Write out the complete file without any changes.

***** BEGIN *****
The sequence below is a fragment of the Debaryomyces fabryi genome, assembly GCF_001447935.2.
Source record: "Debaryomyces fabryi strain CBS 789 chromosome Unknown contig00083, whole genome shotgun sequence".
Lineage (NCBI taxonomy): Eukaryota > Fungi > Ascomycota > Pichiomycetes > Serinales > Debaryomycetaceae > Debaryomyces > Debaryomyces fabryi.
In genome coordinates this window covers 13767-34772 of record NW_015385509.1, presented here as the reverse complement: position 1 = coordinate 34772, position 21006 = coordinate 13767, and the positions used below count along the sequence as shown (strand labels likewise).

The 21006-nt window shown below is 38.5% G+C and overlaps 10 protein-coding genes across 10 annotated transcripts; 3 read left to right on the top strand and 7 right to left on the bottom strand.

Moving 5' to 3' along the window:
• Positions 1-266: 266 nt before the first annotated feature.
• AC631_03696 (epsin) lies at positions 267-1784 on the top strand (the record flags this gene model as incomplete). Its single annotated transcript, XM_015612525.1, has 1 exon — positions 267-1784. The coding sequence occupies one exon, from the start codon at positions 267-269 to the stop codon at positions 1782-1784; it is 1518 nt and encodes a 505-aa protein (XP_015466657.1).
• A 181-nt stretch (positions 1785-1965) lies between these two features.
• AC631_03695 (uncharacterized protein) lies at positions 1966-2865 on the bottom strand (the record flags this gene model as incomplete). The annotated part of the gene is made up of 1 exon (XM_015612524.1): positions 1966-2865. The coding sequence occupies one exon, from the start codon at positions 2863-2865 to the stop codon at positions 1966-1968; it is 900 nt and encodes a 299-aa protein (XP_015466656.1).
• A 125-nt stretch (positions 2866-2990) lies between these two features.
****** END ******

The sequence below is a fragment of the Debaryomyces fabryi genome, assembly GCF_001447935.2.
Source record: "Debaryomyces fabryi strain CBS 789 chromosome Unknown contig00083, whole genome shotgun sequence".
Lineage (NCBI taxonomy): Eukaryota > Fungi > Ascomycota > Pichiomycetes > Serinales > Debaryomycetaceae > Debaryomyces > Debaryomyces fabryi.
In genome coordinates this window covers 13767-34772 of record NW_015385509.1, presented here as the reverse complement: position 1 = coordinate 34772, position 21006 = coordinate 13767, and the positions used below count along the sequence as shown (strand labels likewise).

The 21006-nt window shown below is 38.5% G+C and overlaps 10 protein-coding genes across 10 annotated transcripts; 3 read left to right on the top strand and 7 right to left on the bottom strand.

Moving 5' to 3' along the window:
• Positions 1-266: 266 nt before the first annotated feature.
• AC631_03696 (epsin) lies at positions 267-1784 on the top strand (the record flags this gene model as incomplete). Its single annotated transcript, XM_015612525.1, has 1 exon — positions 267-1784. The coding sequence occupies one exon, from the start codon at positions 267-269 to the stop codon at positions 1782-1784; it is 1518 nt and encodes a 505-aa protein (XP_015466657.1).
• A 181-nt stretch (positions 1785-1965) lies between these two features.
• AC631_03695 (uncharacterized protein) lies at positions 1966-2865 on the bottom strand (the record flags this gene model as incomplete). The annotated part of the gene is made up of 1 exon (XM_015612524.1): positions 1966-2865. The coding sequence occupies one exon, from the start codon at positions 2863-2865 to the stop codon at positions 1966-1968; it is 900 nt and encodes a 299-aa protein (XP_015466656.1).
• A 125-nt stretch (positions 2866-2990) lies between these two features.